US lifts laptop ban for Emirates flights

Updated: The controversial ban was lifted for Etihad flights on Sunday
The US laptop ban has been lifted for all Emirates airline flights, with immediate effect, the Dubai-based airline announced on Wednesday morning.
By Courtney Trenwith
Wed 05 Jul 2017 10:22 AM

The US laptop ban has been lifted for all Emirates airline flights, with immediate effect, the Dubai-based airline announced on Wednesday morning.

“Emirates
has been working hard in coordination with various aviation stakeholders and
the local authorities to implement heightened security measures and protocols
that meet the requirements of the US Department of Homeland Security’s new
security guidelines for all US bound flights,” a spokesperson said.

“We
would like to express our gratitude to the US and local authorities for their
support and thank our customers for their understanding and patience during the
last few months when the ban was in place.”

The
decision nullifies the edge given to neighbouring Etihad Airways, which
received an exemption from the ban on Sunday, over its regional
competitors. 

Abu
Dhabi International Airport was the first airport from where the US agreed to
re-allow electronic devices including tablets, laptops and cameras into the
passenger cabins of planes flying to the US.

It was
unusual for the ban to be implemented at Abu Dhabi International given it is
home to the Middle East’s only US customs pre-clearance facility, which is
likely why it was the first to then be exempt. It’s close proximity to Dubai -
about 130 kilometres by road – and Qatar - less than one hour flying – had been
expected to give it an edge over its regional competitors.

The
restrictions applied to 10 airports in the Middle East and North Africa from
late March. They now affect eight airports with US routes, including Doha’s
Hamad International Airport, the base of Qatar Airways.

The
controversial ban, which was implemented with little notice, is estimated to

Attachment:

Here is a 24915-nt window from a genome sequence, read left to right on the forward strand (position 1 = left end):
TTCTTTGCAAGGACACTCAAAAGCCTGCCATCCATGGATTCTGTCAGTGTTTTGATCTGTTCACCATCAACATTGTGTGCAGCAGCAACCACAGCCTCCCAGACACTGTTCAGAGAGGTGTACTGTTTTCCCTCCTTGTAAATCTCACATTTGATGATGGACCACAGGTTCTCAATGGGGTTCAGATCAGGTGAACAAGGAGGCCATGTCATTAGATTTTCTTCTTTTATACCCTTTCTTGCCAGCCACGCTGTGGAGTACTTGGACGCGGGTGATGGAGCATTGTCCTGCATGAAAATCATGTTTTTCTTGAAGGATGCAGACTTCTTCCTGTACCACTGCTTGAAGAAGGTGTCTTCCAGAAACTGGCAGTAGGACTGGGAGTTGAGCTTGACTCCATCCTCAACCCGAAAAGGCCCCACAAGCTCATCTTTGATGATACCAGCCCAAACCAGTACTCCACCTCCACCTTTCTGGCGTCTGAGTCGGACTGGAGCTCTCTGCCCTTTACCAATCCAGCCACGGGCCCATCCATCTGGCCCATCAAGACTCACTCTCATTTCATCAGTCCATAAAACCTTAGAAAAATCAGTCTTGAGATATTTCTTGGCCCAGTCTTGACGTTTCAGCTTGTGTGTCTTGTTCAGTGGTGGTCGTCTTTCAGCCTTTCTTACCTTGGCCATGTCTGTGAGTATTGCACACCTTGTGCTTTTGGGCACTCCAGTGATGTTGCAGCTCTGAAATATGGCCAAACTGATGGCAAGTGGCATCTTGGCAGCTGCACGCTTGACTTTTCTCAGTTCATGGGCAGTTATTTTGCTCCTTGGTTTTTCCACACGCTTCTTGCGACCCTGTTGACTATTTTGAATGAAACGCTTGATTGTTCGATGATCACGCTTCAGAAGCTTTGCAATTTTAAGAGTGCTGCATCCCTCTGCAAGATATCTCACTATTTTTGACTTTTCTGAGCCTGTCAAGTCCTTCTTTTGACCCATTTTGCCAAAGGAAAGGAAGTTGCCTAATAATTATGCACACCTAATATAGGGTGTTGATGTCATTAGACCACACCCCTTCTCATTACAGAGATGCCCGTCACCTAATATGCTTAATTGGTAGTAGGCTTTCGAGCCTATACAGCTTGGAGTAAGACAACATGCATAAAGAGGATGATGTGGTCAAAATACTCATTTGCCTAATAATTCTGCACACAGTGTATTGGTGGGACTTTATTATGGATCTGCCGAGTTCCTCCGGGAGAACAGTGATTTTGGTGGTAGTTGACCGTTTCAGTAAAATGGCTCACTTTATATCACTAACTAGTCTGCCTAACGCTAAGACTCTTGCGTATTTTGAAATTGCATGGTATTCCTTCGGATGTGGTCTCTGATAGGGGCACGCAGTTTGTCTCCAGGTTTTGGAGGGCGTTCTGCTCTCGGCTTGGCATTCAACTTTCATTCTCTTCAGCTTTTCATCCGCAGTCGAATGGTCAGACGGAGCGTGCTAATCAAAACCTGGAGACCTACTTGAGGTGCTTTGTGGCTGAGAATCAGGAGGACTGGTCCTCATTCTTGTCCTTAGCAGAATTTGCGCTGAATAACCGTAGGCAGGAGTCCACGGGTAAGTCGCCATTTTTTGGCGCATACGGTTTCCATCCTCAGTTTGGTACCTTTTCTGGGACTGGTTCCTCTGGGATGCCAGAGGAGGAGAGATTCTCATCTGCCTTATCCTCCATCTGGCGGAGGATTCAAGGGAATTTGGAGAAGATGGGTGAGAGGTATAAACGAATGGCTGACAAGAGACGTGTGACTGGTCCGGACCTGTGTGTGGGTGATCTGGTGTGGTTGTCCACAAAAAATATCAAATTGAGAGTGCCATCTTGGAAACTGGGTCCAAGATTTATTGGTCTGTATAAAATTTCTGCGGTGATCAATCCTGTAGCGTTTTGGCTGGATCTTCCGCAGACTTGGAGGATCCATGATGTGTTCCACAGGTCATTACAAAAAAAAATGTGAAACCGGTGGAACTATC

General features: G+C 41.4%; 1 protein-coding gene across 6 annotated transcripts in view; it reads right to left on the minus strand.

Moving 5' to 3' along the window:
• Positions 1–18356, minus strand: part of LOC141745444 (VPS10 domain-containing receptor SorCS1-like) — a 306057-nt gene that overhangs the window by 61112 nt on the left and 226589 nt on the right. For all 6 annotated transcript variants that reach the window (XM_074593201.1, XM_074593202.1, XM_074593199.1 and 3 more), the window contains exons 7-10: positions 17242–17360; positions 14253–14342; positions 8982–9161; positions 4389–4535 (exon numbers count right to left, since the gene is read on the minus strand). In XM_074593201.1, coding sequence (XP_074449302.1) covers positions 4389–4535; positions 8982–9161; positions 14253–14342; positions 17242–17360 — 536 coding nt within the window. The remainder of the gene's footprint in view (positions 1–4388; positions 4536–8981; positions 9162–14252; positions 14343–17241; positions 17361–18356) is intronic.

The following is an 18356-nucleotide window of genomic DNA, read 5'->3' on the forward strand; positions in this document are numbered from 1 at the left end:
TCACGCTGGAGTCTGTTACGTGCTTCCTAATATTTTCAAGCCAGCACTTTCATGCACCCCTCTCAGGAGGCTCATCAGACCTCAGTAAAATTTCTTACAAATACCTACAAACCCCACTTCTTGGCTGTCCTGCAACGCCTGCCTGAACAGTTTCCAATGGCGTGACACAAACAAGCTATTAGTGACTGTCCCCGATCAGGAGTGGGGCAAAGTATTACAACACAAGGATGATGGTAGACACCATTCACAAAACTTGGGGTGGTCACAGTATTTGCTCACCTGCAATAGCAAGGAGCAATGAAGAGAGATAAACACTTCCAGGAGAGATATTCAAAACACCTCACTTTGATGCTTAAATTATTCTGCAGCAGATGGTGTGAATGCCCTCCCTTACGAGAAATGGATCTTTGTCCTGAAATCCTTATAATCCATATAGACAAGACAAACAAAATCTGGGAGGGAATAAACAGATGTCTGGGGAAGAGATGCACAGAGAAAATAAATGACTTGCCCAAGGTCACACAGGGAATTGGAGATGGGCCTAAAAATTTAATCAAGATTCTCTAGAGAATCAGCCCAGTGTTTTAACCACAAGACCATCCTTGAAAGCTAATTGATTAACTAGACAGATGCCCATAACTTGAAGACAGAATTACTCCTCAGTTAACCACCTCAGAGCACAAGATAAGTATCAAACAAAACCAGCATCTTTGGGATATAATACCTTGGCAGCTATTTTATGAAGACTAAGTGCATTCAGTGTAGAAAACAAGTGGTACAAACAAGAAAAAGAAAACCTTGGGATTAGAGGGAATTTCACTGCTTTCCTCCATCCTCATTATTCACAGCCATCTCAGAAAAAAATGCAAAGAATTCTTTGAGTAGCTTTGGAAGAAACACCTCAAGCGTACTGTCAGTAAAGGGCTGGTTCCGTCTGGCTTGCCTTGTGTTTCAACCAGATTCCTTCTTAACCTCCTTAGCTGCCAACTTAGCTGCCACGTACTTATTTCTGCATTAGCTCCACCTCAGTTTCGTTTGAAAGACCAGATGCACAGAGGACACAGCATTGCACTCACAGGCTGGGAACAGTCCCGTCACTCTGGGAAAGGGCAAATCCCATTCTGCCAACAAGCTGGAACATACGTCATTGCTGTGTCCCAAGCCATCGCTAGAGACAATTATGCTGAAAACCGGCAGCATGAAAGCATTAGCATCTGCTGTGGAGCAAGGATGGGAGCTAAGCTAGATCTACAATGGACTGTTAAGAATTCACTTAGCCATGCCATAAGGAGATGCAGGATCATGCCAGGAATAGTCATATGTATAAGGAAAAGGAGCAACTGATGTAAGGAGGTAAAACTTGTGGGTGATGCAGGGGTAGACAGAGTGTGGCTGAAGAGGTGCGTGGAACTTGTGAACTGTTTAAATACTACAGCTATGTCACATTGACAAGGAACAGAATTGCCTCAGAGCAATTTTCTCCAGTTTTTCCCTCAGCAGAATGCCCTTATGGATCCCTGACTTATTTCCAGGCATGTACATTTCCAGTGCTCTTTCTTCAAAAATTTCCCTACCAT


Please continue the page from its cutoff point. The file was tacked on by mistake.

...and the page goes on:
have cost Emirates and Etihad millions of dollars each as they quickly sought
to introduce measures that limited the impact on passengers travelling on
dozens of UAE-US flights.

Those
measures included allowing passengers to use their devices up to the gate and
then packaging them to be stowed away in the underbelly, as well as loaning
laptops to business and first class passengers.

Emirates
cut flights on five US routes from May, blaming travel restrictions imposed by
President Donald Trump's administration for softening demand. In June,
president Tim Clark said demand was returning. 

The
airports are believed to have implemented increased security measures to fulfil
US Department of Homeland Security demands in order for the ban to be lifted.
Last week, Emirates and Etihad said they were working with US authorities to
meet the “security instructions”, some of which would be implemented
immediately and others to be phased in over 21 days.

The
measures include enhanced screening of electronic devices, more thorough
vetting of passengers, increased use of bomb-sniffing dogs and measures to
mitigate the potential threat posed by insider attacks, Homeland Security
Secretary John Kelly has said. The actions will be both seen and unseen, he
added.

They
represent one of the most intense airport security upgrades since the 9/11
attacks in 2001. The Department of Homeland Security says it will affect about
325,000 passengers a day flying to the US from 280 airports in 105 countries.

It
claims it is in response to intelligence showing terrorist groups have become
more sophisticated in their bomb-making efforts and could hide explosives in
laptops or other electronic devices.

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